13th April Peru
Trujillo - Huanchaco
Sunset, surf and sand - The beach at Huanchaco - Click to enlargeWe stayed in Trujillo for two nights before transferring to the nearby village of Huanchaco.

Trujillo itself was not a bad place, and there were plenty of restaurants that sold, among other things, delicious cakes! We decided to visit Huanchaco, though, because we had read that traditional reed boats, or totoras were used there for fishing, and we were interested enough to go and take a look.

When we got there, though, we found that, far from being a sleepy fishing village, Huanchaco was a busy beach resort full of holidaying Limeños away for the Easter weekend. We sat on the beach for a while. It was glorious; soft golden sand and clear, though cold, water with fantastic surf. We decided to pack up and move from Trujillo to Huanchaco the next day, and spent the next three days there.

On one of the days we spent on the beach, we hired a body board for Tom as he (and I) fancied trying out the surf. We didn’t have all that much success. The waves were massive there and people from as far as the USA were there to surf. It was all we could do to battle against the waves to get far enough away from the beach to take our feet off the ground, and then you have to catch the wave at just the right moment, or you don’t go anywhere! It was fun, though, and bracing!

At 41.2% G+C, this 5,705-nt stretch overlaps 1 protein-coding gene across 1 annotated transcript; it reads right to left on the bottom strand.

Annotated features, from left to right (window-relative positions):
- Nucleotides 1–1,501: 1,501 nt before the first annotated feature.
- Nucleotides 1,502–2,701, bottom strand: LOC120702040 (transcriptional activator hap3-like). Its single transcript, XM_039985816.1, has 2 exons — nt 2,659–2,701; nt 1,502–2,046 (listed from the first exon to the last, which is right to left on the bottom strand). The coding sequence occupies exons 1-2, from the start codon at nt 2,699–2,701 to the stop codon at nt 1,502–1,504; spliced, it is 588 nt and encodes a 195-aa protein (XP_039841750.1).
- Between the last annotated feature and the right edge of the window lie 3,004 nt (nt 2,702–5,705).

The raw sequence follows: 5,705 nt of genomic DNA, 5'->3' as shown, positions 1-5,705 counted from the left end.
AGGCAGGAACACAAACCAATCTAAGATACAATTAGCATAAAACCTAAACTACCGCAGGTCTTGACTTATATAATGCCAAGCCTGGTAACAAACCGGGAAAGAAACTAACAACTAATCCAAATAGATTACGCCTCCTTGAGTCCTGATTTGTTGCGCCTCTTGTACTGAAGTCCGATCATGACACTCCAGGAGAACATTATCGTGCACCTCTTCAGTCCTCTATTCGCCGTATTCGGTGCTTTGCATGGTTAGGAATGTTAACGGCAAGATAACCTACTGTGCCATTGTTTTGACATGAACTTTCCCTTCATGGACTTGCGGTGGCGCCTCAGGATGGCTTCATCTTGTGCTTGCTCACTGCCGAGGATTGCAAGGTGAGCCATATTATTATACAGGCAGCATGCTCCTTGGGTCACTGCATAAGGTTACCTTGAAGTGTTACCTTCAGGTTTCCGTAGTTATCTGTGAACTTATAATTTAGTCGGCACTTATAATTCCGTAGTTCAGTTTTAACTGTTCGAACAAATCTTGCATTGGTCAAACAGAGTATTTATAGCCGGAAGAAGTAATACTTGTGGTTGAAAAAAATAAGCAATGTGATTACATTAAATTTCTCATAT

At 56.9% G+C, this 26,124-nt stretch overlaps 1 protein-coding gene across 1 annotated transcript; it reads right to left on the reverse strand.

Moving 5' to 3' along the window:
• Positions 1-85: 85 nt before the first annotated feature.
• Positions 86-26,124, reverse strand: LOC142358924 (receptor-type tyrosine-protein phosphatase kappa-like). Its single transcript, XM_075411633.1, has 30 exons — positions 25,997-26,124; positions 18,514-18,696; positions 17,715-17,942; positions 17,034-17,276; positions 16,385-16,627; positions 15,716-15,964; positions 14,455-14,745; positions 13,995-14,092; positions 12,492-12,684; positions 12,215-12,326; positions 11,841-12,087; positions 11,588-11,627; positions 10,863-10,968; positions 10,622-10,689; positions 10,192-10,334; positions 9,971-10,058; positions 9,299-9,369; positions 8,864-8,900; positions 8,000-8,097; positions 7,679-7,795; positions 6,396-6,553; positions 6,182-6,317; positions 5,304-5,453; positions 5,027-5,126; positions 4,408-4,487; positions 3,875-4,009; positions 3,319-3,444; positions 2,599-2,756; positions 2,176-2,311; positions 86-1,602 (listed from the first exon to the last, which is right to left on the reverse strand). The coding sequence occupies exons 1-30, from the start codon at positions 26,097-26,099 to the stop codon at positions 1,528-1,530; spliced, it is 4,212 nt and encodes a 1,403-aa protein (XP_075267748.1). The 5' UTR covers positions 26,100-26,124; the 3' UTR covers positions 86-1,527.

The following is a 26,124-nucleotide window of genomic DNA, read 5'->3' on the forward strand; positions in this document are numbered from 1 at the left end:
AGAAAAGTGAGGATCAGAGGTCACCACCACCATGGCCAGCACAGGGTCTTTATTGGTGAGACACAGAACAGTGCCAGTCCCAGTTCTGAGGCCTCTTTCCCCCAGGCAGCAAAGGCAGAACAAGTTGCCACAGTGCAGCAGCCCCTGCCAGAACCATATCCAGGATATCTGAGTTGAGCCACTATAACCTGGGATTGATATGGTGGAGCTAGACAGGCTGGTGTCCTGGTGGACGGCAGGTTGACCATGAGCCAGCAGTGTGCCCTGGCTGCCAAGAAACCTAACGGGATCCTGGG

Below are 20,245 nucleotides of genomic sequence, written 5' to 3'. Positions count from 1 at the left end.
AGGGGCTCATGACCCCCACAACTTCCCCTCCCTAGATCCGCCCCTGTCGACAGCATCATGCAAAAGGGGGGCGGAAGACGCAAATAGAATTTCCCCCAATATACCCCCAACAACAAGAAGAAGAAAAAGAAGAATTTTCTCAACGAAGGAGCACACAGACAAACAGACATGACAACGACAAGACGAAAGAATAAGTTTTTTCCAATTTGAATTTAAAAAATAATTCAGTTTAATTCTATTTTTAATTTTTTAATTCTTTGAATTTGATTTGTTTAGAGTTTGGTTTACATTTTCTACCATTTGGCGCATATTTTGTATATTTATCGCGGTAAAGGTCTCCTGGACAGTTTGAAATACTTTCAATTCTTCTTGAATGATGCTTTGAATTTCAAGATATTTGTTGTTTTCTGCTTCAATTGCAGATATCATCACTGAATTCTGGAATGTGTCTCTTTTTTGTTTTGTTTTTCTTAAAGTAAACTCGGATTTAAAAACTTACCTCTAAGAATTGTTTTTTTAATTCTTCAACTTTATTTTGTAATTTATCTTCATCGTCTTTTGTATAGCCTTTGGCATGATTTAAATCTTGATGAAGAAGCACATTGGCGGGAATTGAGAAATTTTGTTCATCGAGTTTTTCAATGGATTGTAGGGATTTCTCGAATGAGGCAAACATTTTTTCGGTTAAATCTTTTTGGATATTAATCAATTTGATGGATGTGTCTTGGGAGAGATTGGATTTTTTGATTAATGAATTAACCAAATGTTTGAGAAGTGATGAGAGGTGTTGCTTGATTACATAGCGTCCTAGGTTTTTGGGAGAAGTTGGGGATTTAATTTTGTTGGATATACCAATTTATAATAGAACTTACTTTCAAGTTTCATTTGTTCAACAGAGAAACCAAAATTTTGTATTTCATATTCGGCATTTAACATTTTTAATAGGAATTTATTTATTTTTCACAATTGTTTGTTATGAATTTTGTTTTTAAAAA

14th April Peru
Chiclayo - The tombs of Sipán
Reconstructed tomb of 'El Señor de Sipán' - Click to enlargeWe decided to make our next stop at Chiclayo, where we hoped to be able to visit Sipán, which was a major ceremonial site for the Moche culture, including the tomb of the ‘Lord of Sipán’, said to be one of the most important archaeological finds of the century. (I think they mean the C20th!)

We thought it would be a good idea to hook up with a tour to go and see the ruins, but guided tours to this site, it seems, are tailor-made, and therefore expensive. In the end we took a taxi. Joel, our driver, offered to take us to the ruins and then to the museum in the neighbouring town of Lambeyeque, wait for us at both sites and return us to our hotel for 60 soles (10 pounds). We took him up on his offer.

First we went to the ruins themselves. The Moche culture was powerful in northern Peru from around 200BC to 700AD. The ruins of an important sanctuary, or ceremonial site, were discovered at Sipán in 1987. The site consists, or rather consisted, of three large pyramid structures made of adobe bricks, with smooth ramps leading to the tops. The site was used for human sacrifices and blood-letting, as well as for a cemetery for important figures, such as ‘El Señor de Sipán’ himself. When discovered his tomb contained a wealth of artefacts including funerary masks and jewellery and armour made of gold, silver and gilded copper, as well as the skeletons of various servants and concubines and animals, who were buried with him, alive! There were also hundreds of clay pots containing the remains of food and drinks for the afterlife. We hired a guide to explain the site to us and he took us round the ruins and the small on-site museum and gave us an extraordinarily detailed explanation of what we were seeing.